Curating The Web Using PublishThis, with Matt Kumin

Story by Benjamin F. Kuo


If you're a web publisher, or even a brand developing your own outreach to customers through a newsletter or microsite, how do you efficiently gather and curate all of the news and information out there? Right now, it's a manual process--unless you're using the tools from Los Angeles-based PublishThis ( The firm has created a tool which uses software and semantic search to help in the whole process of curating content. We spoke with Matt Kumin, the company's founder and CEO--who was formerly an executive at learn about the company's products.

What's your background, and what is PublishThis all about?

Matt Kumin: I've been working in digital and Internet in LA since 1995, and have been doing this for a number of years. Prior to starting PublishThis, I was the General Manager for, the automotive site here in Santa Monica. I ran that between 2001 and 2008, and then left to start what has become PublishThis. We're a content curation platform, software-as-a-service for content, and we are focused on helping companies engage their customer more directly using content. What we have built, is semantic search technology, which is able to find the most relevant, topical content, and the most socially relevant content, to compliment any content a publisher already has developed for them self. It's all about what is happening on the realtime web. We have a number of curation and publishing tolls that let our users write metacontent and annotations on the content, and to create fresh content feeds they can place on their website, in a newsletter, on mobile, or on social. Nowadays, brands, everyone is a publisher, and the real challenge is to do publishing and find fresh content, without hiring an army of people.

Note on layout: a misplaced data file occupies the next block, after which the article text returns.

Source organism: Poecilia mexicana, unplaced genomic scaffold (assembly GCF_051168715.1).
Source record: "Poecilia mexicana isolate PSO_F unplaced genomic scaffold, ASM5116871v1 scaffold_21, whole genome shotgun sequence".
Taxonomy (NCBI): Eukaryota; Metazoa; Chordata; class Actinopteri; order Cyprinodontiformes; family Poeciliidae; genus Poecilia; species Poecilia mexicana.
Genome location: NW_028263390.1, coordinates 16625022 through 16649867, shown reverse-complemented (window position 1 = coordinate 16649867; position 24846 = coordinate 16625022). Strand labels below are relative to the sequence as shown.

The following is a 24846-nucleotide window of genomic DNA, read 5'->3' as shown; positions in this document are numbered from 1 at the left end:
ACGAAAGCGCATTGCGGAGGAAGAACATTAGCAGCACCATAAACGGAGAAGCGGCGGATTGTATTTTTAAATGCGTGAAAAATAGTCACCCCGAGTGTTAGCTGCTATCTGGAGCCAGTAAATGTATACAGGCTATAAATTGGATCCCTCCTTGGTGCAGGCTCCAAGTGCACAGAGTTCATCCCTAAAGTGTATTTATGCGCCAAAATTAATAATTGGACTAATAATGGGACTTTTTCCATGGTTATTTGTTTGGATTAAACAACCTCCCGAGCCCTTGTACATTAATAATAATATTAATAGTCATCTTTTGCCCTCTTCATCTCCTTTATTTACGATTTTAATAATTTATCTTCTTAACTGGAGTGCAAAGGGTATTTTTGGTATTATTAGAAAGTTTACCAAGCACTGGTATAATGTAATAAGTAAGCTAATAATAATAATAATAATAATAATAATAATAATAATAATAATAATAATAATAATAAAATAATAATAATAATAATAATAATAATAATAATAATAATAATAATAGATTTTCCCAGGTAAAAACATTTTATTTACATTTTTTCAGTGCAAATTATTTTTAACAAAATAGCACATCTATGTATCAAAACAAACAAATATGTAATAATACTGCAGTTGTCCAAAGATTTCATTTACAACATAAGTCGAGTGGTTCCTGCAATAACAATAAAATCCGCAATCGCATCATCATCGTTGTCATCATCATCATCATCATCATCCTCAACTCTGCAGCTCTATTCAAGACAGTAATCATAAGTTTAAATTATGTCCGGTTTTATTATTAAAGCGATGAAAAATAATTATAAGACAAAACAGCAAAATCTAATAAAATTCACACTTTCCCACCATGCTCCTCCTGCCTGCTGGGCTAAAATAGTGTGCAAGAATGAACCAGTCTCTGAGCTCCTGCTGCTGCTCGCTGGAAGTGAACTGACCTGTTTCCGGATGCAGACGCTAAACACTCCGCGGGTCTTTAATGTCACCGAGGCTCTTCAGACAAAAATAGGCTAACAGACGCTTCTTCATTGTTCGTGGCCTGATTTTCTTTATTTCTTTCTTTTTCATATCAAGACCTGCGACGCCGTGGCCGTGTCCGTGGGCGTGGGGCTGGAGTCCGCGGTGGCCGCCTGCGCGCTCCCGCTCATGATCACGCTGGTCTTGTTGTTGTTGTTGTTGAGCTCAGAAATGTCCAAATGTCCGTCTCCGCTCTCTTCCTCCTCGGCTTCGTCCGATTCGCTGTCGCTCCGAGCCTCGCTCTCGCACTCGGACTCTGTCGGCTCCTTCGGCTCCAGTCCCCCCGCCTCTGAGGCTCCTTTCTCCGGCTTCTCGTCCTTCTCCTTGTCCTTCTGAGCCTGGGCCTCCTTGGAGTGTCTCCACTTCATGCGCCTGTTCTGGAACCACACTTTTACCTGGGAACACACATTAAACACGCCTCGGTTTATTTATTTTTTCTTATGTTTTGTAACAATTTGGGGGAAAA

What does this look like to brands and publishers?

Matt Kumin: Lots of brands are buildling website and microsites. American Express is an example, they were early into this with their Open Forum site, where they are trying to drive engagement, authority, and trust, so they're now starting to look more like a publisher. Whether these brands are building a web site or newsletter, we're bringing content to them in a way that is engaging, and which can also drive some real value for that brand and for the end user.

Is this a subscription or do these publishers buy software?

Matt Kumin: It's a licensed model. What we found is, when you try to go after content and want to attack this opportunity, it's a real challenge to publish. You're having to deal with a content management system, which for traditional media companies have gone through years and years of challenges. They're very expensive, very people intensive, complicated to integrate. Trying to get that into nontraditional publishers is a challenge. So, we have a licensed model where they can rent our platform, in a sense, and get into this at scale, in a way that they don't have to repeat those past challenges that traditional publishers have had to deal with. More and more, people are using a lighter publishing model, where you might use Wordpress for blogging, but if you want to bring in third party content and ad automation, and want to curate the best tweets and video and articles or around whatever topic your customers are interested in, having a platform that you can license in the SaaS model is very complimentary, and something companies really like.

How did you figure out people needed and wanted this?